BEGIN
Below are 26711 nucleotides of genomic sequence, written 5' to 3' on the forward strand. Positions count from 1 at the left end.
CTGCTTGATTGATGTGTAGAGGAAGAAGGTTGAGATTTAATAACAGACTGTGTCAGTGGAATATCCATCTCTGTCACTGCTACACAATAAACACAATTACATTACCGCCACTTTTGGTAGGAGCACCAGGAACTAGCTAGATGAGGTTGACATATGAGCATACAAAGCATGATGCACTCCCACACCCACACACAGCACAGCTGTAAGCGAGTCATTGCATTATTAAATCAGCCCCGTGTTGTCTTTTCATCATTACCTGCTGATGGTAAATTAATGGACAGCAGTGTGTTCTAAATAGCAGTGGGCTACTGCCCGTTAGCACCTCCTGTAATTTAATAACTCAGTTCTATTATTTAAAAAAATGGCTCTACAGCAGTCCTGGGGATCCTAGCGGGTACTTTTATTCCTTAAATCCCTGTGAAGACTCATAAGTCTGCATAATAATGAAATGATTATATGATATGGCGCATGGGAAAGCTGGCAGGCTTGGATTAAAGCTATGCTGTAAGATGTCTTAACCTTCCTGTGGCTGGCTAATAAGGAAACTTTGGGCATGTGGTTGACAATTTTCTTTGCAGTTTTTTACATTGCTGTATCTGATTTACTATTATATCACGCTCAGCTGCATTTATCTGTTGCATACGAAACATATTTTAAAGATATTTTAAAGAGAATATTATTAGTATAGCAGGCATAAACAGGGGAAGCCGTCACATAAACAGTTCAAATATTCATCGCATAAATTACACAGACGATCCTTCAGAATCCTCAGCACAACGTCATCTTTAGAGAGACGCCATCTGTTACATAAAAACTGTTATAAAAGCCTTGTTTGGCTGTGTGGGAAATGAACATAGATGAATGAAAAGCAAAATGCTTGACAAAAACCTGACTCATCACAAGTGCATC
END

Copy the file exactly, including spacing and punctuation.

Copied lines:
Below are 26711 nucleotides of genomic sequence, written 5' to 3' on the forward strand. Positions count from 1 at the left end.
CTGCTTGATTGATGTGTAGAGGAAGAAGGTTGAGATTTAATAACAGACTGTGTCAGTGGAATATCCATCTCTGTCACTGCTACACAATAAACACAATTACATTACCGCCACTTTTGGTAGGAGCACCAGGAACTAGCTAGATGAGGTTGACATATGAGCATACAAAGCATGATGCACTCCCACACCCACACACAGCACAGCTGTAAGCGAGTCATTGCATTATTAAATCAGCCCCGTGTTGTCTTTTCATCATTACCTGCTGATGGTAAATTAATGGACAGCAGTGTGTTCTAAATAGCAGTGGGCTACTGCCCGTTAGCACCTCCTGTAATTTAATAACTCAGTTCTATTATTTAAAAAAATGGCTCTACAGCAGTCCTGGGGATCCTAGCGGGTACTTTTATTCCTTAAATCCCTGTGAAGACTCATAAGTCTGCATAATAATGAAATGATTATATGATATGGCGCATGGGAAAGCTGGCAGGCTTGGATTAAAGCTATGCTGTAAGATGTCTTAACCTTCCTGTGGCTGGCTAATAAGGAAACTTTGGGCATGTGGTTGACAATTTTCTTTGCAGTTTTTTACATTGCTGTATCTGATTTACTATTATATCACGCTCAGCTGCATTTATCTGTTGCATACGAAACATATTTTAAAGATATTTTAAAGAGAATATTATTAGTATAGCAGGCATAAACAGGGGAAGCCGTCACATAAACAGTTCAAATATTCATCGCATAAATTACACAGACGATCCTTCAGAATCCTCAGCACAACGTCATCTTTAGAGAGACGCCATCTGTTACATAAAAACTGTTATAAAAGCCTTGTTTGGCTGTGTGGGAAATGAACATAGATGAATGAAAAGCAAAATGCTTGACAAAAACCTGACTCATCACAAGTGCATC